Mars Irish arm profits double to €10m

Operating profits for Mars’ Irish arm more than doubled to nearly €10 million in the last financial year as overheads were cut and new accounts were filed for the business show. Sales increased by 3% to €123.5 million.

The family group, which owns household brands ranging from Skittles and M&Ms to Dolmio and Whiskas to Mars bars, was able to reduce its administrative costs in Ireland from €15.2m in the financial year to €11.3m.

Profit after tax rose from EUR 3.5 million to EUR 8.1 million.

The financial statements note that the group is continuing to develop the four categories it operates – grocery, chocolate, pet supplies and gum.

The Irish entity paid an interim dividend of €137,000 for the year and a final dividend of €147,000 for the year.

The company noted that Mars Group did not experience any significant disruptions to supply chains throughout the Covid crisis and did not expect the pandemic to have any material adverse impact on its net sales and cash flow.

Over the summer, Mars was sued in the United States by a consumer who claimed that Skittles are inedible because they contain a known toxin that the company promised to phase out six years ago.

In a proposed class action lawsuit filed in California, Jenile Thames accused Mars of endangering unsuspecting Skittles eaters by using “elevated levels” of titanium dioxide, or TiO2, as a food additive.

Titanium dioxide is used in thousands of foods. It is also used to lighten products such as paint, sunscreen, cosmetics and plastic.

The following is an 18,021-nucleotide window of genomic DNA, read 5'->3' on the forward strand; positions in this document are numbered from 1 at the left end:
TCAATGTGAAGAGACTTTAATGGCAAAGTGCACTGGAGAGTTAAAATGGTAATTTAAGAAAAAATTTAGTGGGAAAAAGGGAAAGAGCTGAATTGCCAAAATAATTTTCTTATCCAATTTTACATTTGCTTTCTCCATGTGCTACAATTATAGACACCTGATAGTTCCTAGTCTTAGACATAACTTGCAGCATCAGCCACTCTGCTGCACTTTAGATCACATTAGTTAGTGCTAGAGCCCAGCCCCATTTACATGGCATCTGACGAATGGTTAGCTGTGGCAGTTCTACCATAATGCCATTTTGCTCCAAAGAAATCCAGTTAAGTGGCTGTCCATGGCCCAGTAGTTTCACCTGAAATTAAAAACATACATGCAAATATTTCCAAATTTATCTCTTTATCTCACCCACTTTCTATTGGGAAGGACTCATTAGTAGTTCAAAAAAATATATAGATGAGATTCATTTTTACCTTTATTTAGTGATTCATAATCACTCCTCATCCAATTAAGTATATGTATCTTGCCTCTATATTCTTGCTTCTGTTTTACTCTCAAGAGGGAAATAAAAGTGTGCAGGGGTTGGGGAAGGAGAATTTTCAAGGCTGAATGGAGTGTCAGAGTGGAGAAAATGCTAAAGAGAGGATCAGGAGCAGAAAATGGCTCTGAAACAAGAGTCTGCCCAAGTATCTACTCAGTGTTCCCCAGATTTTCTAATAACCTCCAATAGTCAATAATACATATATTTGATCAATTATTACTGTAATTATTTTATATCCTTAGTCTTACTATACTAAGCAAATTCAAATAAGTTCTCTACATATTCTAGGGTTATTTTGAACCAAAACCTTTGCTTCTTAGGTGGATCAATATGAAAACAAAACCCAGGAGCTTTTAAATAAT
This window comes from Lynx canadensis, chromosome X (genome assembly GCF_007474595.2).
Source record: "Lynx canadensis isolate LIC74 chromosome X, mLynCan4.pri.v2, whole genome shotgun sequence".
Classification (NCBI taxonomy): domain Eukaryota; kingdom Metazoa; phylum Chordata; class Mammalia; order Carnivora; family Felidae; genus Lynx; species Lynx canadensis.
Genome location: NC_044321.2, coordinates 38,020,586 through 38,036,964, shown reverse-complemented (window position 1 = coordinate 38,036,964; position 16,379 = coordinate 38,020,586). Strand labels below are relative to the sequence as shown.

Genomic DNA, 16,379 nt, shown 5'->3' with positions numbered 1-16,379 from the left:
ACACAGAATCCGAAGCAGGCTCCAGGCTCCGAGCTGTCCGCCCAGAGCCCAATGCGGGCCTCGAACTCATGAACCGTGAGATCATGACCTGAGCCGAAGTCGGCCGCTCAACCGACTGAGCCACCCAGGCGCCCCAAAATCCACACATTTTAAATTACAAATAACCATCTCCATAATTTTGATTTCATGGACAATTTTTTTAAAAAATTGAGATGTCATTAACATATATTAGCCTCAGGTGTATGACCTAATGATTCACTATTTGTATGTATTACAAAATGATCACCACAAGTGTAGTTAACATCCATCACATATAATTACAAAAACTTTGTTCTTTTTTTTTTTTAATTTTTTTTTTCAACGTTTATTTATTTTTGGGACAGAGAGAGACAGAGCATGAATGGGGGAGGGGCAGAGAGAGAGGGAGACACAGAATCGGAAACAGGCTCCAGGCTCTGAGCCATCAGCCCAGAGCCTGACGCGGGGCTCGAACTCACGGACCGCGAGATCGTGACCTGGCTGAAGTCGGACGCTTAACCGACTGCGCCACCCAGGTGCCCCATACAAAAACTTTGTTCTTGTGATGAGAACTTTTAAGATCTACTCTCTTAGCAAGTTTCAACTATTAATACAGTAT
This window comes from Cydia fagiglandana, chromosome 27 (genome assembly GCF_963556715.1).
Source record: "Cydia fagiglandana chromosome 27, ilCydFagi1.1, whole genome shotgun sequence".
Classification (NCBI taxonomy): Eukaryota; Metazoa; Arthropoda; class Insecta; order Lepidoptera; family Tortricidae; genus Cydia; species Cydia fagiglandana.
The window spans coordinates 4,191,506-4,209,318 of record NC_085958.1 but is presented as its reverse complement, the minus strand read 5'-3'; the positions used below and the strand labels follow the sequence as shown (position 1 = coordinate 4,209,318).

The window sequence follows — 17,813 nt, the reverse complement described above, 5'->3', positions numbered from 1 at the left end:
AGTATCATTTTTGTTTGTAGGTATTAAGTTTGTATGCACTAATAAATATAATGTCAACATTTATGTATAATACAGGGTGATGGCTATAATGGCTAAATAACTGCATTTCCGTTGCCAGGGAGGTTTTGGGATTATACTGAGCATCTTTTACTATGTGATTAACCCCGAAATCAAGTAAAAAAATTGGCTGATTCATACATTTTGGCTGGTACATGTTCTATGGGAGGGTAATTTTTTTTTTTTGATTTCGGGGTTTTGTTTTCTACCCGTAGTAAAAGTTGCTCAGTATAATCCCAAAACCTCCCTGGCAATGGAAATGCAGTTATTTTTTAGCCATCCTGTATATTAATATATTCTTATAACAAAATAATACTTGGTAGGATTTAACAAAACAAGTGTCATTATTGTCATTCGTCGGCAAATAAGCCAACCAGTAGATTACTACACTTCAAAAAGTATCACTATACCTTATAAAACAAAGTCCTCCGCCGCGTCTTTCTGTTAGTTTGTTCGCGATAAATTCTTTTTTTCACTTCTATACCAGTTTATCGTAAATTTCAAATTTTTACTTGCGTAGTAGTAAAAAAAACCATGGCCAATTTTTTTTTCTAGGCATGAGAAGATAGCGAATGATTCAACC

The lawsuit noted that titanium dioxide would be banned in the European Union from August after a local food safety agency ruled it unsafe for “genotoxicity,” or the ability to alter DNA.

In 2021, the European Food Safety Authority issued an opinion stating that titanium dioxide can no longer be considered safe when used as a food additive.

In January of this year, an EU regulation was passed that revoked the approval of titanium dioxide as a food additive in foods. It went into effect in February, but has been given a six-month grace period to give food companies time to phase out the ingredient and reformulate their products.

Mars pledged in early 2016 to eliminate artificial colors from its food over the next five years. In October 2016, it was confirmed that titanium dioxide was among the dyes removed.

Last year, Mars said it had determined that artificial colors were not “ingredients of concern” for most of its global consumers.

A second proposed class action lawsuit was filed against Mars in Chicago last month regarding the use of titanium dioxide in Skittles.

Additional coverage from Reuters Mars Irish arm profits double to €10m

Fry Electronics Team

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